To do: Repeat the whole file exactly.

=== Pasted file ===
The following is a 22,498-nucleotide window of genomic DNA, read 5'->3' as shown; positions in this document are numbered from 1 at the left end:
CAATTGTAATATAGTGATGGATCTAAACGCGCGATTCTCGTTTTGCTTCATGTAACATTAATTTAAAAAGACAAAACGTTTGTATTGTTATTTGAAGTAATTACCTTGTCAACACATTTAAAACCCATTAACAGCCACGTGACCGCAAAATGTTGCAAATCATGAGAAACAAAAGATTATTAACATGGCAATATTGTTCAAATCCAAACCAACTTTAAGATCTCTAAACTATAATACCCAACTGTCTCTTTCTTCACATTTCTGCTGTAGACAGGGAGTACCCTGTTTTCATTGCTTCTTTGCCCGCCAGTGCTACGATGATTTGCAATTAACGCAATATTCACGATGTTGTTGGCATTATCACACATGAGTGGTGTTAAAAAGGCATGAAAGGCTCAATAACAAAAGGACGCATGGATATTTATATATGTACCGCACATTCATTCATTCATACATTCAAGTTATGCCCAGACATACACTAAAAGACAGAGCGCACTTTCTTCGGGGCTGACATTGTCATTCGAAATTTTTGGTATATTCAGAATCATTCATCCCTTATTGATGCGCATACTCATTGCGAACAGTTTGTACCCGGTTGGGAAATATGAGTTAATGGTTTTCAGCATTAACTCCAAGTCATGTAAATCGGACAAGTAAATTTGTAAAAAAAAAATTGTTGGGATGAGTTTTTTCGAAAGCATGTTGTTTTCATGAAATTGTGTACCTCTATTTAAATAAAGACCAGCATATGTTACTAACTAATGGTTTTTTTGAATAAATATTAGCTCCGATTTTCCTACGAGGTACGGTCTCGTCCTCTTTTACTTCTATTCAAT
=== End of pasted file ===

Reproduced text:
The following is a 22,498-nucleotide window of genomic DNA, read 5'->3' as shown; positions in this document are numbered from 1 at the left end:
CAATTGTAATATAGTGATGGATCTAAACGCGCGATTCTCGTTTTGCTTCATGTAACATTAATTTAAAAAGACAAAACGTTTGTATTGTTATTTGAAGTAATTACCTTGTCAACACATTTAAAACCCATTAACAGCCACGTGACCGCAAAATGTTGCAAATCATGAGAAACAAAAGATTATTAACATGGCAATATTGTTCAAATCCAAACCAACTTTAAGATCTCTAAACTATAATACCCAACTGTCTCTTTCTTCACATTTCTGCTGTAGACAGGGAGTACCCTGTTTTCATTGCTTCTTTGCCCGCCAGTGCTACGATGATTTGCAATTAACGCAATATTCACGATGTTGTTGGCATTATCACACATGAGTGGTGTTAAAAAGGCATGAAAGGCTCAATAACAAAAGGACGCATGGATATTTATATATGTACCGCACATTCATTCATTCATACATTCAAGTTATGCCCAGACATACACTAAAAGACAGAGCGCACTTTCTTCGGGGCTGACATTGTCATTCGAAATTTTTGGTATATTCAGAATCATTCATCCCTTATTGATGCGCATACTCATTGCGAACAGTTTGTACCCGGTTGGGAAATATGAGTTAATGGTTTTCAGCATTAACTCCAAGTCATGTAAATCGGACAAGTAAATTTGTAAAAAAAAAATTGTTGGGATGAGTTTTTTCGAAAGCATGTTGTTTTCATGAAATTGTGTACCTCTATTTAAATAAAGACCAGCATATGTTACTAACTAATGGTTTTTTTGAATAAATATTAGCTCCGATTTTCCTACGAGGTACGGTCTCGTCCTCTTTTACTTCTATTCAAT